Because the robot’s brain is empty by default, it can be hooked up to a computer to upload data. eeMods understand complex instructions and can utilise their senses to act accordingly. Users can start programming by using a very simple Arduino compatible drag and drop interface, and later make the transition to writing their own code. Having all that technology in one sleek package is one of the their unique selling points. Although eeMods were originally designed to streamline the scientific workflow in robotics, it is receiving a lot of attention from educational institutions. The robot’s simplicity allows it to be uses in schools giving children early insight into robotics. Ferrante has received multiple requests to provide a syllabus paired to the eeMods and tailored to Malta’s educational system.

Sphero is another miniature classroom robot, but looks very different from an eeMod. The company SPRK provides a near indestructible ball that can move around via various motors at its core. Recently the developers made it possible to programme Sphero through a smartphone app. For some quick fun the ball can also be remote controlled using the same app. It can move across all kinds of surfaces, and even through water—the perfect classroom bot.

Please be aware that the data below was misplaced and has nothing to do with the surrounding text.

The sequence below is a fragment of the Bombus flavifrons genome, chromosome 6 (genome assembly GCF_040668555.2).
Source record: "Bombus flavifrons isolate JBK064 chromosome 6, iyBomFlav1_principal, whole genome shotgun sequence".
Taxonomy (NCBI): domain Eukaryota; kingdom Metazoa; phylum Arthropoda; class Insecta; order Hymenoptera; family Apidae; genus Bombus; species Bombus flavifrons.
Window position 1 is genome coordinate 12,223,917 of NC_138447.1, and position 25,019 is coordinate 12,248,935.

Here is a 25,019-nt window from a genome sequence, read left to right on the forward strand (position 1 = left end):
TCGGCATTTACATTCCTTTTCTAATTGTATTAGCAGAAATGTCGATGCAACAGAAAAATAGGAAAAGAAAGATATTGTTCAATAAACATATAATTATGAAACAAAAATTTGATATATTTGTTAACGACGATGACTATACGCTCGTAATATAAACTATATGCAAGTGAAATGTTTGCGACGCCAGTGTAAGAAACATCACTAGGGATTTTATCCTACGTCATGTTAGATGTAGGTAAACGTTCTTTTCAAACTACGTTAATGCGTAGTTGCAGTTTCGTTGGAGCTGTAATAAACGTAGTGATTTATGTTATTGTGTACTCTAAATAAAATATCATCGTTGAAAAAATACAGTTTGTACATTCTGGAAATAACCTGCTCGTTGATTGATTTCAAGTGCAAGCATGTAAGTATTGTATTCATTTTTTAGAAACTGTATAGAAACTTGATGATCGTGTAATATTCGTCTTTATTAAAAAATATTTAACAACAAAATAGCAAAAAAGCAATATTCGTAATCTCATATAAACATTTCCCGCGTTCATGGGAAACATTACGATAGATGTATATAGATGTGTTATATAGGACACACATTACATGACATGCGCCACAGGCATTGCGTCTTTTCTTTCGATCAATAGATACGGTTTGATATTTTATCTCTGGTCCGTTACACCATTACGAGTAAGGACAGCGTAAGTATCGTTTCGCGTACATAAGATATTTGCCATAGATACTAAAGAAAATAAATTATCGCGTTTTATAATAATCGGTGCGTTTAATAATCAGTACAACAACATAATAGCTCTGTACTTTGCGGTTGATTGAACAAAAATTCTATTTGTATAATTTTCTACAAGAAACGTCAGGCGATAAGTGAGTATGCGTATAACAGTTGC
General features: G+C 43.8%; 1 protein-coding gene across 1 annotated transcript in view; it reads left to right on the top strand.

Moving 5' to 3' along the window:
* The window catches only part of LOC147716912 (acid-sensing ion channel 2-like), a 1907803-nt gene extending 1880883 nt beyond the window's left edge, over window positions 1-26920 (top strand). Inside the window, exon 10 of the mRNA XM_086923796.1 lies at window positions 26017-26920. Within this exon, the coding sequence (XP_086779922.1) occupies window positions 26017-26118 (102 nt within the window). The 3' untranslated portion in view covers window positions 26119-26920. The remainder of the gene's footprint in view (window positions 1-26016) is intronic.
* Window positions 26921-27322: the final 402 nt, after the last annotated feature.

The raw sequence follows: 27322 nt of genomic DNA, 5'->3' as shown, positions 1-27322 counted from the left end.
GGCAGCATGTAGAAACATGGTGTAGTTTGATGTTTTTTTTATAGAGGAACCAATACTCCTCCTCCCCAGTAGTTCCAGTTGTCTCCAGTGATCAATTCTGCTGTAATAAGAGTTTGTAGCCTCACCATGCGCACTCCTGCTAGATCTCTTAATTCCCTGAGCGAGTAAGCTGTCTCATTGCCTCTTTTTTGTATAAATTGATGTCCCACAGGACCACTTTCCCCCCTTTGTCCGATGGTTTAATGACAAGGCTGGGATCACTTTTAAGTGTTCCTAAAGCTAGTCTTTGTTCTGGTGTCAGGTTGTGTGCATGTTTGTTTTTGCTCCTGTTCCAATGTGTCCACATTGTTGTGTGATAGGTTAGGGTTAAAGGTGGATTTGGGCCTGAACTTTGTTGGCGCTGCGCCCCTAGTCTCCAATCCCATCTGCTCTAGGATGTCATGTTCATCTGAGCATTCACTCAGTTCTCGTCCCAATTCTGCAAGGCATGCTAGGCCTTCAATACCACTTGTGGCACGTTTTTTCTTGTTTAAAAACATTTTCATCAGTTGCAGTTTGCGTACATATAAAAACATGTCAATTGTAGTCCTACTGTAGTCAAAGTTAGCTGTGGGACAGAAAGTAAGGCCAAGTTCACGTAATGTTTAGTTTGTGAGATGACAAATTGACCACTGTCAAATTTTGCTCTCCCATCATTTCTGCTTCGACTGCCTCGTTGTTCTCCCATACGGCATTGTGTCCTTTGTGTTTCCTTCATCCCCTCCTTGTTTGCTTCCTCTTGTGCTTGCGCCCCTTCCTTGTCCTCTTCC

The robots approach education from different angles and target different age groups. eeMods are the perfect device to delve into the technology behind robotics and learn programming algorithms early, while Sphero is a nice toy to play around with, enabling even technophobe people to experience the miracle that robots are.